Low calorie diet drinks may make you fatterStick to water
Drinking diet soft drinks in an effort to cut calories may be counter productive as researchers say they may actually cause you to gain weight.
The study found that people who drank diet soft drinks daily had on average a 70 per cent increased waist measurement, compared with those who drank none.
Researchers from the University of Texas Health Science Center tracked 474 men and women aged between 65 to 74 for around nine and a half years.
Height, weight, waist circumference and diet soft drink consumption was recorded at the start of the study and at three follow-up checks during the study period.
As a group, diet soft drink users had a 70 per cent greater increase in waist circumference compared with non-drinkers.
But those who drank two or more diet drinks daily had on average a 500 per cent increase in waist circumference compared with people who drank none.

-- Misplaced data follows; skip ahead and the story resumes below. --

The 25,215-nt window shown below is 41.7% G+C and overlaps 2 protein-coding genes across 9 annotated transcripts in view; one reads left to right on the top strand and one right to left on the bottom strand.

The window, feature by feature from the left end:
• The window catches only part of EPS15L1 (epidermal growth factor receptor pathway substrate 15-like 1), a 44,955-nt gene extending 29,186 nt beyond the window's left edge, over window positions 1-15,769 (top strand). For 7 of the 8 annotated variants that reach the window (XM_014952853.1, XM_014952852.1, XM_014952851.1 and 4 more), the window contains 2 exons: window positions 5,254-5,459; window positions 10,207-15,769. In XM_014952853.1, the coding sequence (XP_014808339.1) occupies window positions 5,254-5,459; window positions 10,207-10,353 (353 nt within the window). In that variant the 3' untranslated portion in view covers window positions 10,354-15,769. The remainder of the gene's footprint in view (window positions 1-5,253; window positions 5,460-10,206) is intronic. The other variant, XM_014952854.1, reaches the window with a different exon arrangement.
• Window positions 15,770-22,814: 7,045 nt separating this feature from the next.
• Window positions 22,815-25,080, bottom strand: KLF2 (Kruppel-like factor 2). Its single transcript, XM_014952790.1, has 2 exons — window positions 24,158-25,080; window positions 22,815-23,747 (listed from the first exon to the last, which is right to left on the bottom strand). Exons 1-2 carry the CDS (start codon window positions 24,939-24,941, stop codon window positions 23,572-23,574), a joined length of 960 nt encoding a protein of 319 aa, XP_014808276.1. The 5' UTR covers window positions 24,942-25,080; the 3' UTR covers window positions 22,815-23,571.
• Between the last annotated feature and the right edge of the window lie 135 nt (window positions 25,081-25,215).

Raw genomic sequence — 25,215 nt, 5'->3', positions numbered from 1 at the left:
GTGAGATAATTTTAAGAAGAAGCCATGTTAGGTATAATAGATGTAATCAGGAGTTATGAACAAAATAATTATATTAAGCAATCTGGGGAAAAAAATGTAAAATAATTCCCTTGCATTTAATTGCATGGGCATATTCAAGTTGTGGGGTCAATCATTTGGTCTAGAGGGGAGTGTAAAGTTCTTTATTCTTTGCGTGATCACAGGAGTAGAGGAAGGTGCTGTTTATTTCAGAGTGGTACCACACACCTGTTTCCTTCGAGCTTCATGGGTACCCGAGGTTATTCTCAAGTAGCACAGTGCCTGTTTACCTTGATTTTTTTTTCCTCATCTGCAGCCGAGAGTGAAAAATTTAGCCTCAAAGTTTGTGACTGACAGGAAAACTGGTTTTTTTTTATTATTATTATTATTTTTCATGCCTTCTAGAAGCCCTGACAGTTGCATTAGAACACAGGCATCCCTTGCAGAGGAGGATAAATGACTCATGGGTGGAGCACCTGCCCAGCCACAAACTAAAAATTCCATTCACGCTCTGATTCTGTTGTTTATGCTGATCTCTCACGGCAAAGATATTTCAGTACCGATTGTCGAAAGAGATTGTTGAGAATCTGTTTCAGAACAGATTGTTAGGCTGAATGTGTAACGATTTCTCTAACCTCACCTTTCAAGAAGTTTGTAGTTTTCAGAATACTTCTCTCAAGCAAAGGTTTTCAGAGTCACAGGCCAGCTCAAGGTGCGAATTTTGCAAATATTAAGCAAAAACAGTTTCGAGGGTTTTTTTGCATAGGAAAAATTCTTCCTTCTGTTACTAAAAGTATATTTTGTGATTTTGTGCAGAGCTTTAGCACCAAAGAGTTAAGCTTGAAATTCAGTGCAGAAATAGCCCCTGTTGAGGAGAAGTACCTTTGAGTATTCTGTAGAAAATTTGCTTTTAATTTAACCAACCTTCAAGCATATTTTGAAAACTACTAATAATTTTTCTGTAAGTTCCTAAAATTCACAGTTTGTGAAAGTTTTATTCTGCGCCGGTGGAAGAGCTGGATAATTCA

Abdominal fat is a major risk factor for diabetes, heart disease, cancer and other chronic health conditions.
The results of the study were true after adjusting for other factors which contribute to weight gain, including age, physical activity, diabetes, educational attainment and whether the person smoked.
Professor Helen Hazuda, who led the study, said: "Data from this and other prospective studies suggest that the promotion of diet sodas and artificial sweeteners as healthy alternatives may be ill-advised.
"They may be free of calories but not of consequences."
The study findings were presented at the American Diabetes Association's Scientific Sessions in San Diego.
This article was published on Thu 7 July 2011
Image © Lori Martin - Fotolia.com
Use this story
Link to this page
Printer friendly version